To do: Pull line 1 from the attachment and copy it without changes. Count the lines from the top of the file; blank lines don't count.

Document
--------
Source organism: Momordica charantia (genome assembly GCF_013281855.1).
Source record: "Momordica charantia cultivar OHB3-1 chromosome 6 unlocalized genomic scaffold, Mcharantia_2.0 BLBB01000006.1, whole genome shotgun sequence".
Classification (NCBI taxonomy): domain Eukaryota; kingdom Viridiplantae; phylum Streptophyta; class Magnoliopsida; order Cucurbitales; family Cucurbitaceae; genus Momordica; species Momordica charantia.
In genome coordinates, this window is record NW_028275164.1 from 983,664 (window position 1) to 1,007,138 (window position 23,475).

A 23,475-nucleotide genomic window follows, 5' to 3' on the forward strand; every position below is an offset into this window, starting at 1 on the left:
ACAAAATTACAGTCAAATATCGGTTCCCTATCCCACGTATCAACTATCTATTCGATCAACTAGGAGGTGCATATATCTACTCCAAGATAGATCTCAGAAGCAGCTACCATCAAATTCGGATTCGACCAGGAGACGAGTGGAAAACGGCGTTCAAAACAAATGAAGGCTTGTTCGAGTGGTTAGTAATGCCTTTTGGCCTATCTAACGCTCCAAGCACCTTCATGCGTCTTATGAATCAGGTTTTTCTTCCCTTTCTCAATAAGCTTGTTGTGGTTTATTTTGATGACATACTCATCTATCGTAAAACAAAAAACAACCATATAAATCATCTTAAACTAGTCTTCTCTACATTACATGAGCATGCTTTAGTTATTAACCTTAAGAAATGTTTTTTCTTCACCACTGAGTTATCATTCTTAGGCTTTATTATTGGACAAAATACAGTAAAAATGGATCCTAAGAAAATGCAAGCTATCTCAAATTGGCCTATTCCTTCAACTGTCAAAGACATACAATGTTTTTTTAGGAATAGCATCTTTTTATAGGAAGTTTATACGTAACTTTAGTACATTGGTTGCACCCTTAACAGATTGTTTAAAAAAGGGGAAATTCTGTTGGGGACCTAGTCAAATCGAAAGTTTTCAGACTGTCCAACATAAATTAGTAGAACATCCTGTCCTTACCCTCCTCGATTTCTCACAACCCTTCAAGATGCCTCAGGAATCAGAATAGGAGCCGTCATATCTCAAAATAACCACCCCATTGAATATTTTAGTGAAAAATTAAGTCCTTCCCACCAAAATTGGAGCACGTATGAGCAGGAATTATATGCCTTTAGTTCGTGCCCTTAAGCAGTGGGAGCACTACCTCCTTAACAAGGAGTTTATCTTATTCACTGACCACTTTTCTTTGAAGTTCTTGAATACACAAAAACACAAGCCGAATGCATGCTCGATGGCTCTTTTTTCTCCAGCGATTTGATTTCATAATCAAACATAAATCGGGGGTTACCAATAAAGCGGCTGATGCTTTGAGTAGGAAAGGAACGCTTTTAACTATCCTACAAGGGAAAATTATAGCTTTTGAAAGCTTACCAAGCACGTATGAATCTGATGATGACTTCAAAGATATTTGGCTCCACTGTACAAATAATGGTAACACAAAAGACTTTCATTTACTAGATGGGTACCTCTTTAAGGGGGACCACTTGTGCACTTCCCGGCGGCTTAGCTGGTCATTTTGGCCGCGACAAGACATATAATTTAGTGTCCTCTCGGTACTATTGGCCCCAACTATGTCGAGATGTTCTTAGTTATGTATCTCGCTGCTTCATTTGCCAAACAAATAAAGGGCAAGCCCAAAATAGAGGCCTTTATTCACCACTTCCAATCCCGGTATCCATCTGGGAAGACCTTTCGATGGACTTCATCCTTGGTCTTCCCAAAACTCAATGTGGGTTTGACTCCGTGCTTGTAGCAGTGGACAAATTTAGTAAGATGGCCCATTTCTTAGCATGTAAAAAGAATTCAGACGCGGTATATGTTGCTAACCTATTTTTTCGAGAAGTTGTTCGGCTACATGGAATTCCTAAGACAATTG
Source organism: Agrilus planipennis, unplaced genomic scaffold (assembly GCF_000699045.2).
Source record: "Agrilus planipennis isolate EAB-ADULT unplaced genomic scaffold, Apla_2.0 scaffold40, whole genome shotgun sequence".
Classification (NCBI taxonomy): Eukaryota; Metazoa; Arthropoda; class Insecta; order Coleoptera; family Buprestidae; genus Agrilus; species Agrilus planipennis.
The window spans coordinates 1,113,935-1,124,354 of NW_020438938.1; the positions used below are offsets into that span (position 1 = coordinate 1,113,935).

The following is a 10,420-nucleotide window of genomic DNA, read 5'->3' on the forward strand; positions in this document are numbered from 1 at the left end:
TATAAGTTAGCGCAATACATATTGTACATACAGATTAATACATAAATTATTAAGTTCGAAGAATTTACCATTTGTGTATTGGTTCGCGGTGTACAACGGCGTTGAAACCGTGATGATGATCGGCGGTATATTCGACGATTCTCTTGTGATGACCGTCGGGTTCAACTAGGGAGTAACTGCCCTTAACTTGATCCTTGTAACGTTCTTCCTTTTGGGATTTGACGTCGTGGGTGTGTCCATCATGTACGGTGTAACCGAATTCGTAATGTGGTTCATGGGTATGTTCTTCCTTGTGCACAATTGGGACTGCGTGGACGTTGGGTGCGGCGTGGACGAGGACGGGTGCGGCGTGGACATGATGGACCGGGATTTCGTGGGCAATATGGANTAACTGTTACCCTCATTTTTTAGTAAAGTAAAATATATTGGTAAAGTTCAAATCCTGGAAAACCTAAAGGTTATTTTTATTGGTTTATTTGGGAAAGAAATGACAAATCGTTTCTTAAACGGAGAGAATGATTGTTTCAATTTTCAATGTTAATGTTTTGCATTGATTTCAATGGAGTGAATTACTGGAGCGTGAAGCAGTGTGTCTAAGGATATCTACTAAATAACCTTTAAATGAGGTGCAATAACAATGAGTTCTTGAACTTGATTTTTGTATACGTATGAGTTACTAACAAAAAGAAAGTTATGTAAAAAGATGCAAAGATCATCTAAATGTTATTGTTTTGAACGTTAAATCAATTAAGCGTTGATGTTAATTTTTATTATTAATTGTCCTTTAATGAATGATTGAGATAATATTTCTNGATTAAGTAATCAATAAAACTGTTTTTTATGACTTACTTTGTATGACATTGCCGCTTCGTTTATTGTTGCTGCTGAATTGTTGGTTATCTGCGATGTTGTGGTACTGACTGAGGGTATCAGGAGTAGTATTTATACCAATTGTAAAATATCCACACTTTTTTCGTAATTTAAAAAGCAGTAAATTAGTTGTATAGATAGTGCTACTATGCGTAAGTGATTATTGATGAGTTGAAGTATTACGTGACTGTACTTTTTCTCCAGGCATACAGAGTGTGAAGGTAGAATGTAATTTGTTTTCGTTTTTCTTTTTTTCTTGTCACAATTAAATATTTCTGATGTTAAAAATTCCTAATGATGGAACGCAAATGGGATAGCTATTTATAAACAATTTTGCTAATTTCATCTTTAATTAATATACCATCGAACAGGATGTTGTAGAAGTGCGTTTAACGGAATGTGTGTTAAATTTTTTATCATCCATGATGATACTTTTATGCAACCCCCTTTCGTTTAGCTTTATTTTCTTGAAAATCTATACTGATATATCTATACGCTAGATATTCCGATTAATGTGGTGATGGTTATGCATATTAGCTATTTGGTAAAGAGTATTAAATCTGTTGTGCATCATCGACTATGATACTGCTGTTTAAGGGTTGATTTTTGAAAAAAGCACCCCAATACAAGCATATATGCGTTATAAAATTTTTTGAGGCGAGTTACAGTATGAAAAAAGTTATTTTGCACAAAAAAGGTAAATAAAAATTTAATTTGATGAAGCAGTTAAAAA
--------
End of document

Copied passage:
Source organism: Momordica charantia (genome assembly GCF_013281855.1).